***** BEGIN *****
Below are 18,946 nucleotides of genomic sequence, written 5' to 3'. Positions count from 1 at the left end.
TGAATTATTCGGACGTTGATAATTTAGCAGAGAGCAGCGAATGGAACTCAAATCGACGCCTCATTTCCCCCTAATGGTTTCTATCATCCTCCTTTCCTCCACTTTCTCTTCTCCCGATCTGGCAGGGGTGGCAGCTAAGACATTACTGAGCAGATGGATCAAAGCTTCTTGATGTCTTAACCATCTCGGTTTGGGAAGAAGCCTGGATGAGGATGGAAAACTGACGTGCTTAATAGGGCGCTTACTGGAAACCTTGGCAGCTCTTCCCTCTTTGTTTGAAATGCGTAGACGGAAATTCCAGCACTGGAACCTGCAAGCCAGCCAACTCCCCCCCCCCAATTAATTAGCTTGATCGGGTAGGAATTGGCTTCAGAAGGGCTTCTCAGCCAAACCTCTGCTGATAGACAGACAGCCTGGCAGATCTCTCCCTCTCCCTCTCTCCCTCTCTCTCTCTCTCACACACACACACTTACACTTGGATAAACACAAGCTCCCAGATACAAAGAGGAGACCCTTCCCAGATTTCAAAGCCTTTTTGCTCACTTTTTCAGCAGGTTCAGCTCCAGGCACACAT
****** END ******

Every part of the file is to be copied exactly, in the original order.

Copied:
Below are 18,946 nucleotides of genomic sequence, written 5' to 3'. Positions count from 1 at the left end.
TGAATTATTCGGACGTTGATAATTTAGCAGAGAGCAGCGAATGGAACTCAAATCGACGCCTCATTTCCCCCTAATGGTTTCTATCATCCTCCTTTCCTCCACTTTCTCTTCTCCCGATCTGGCAGGGGTGGCAGCTAAGACATTACTGAGCAGATGGATCAAAGCTTCTTGATGTCTTAACCATCTCGGTTTGGGAAGAAGCCTGGATGAGGATGGAAAACTGACGTGCTTAATAGGGCGCTTACTGGAAACCTTGGCAGCTCTTCCCTCTTTGTTTGAAATGCGTAGACGGAAATTCCAGCACTGGAACCTGCAAGCCAGCCAACTCCCCCCCCCCAATTAATTAGCTTGATCGGGTAGGAATTGGCTTCAGAAGGGCTTCTCAGCCAAACCTCTGCTGATAGACAGACAGCCTGGCAGATCTCTCCCTCTCCCTCTCTCCCTCTCTCTCTCTCTCACACACACACACTTACACTTGGATAAACACAAGCTCCCAGATACAAAGAGGAGACCCTTCCCAGATTTCAAAGCCTTTTTGCTCACTTTTTCAGCAGGTTCAGCTCCAGGCACACAT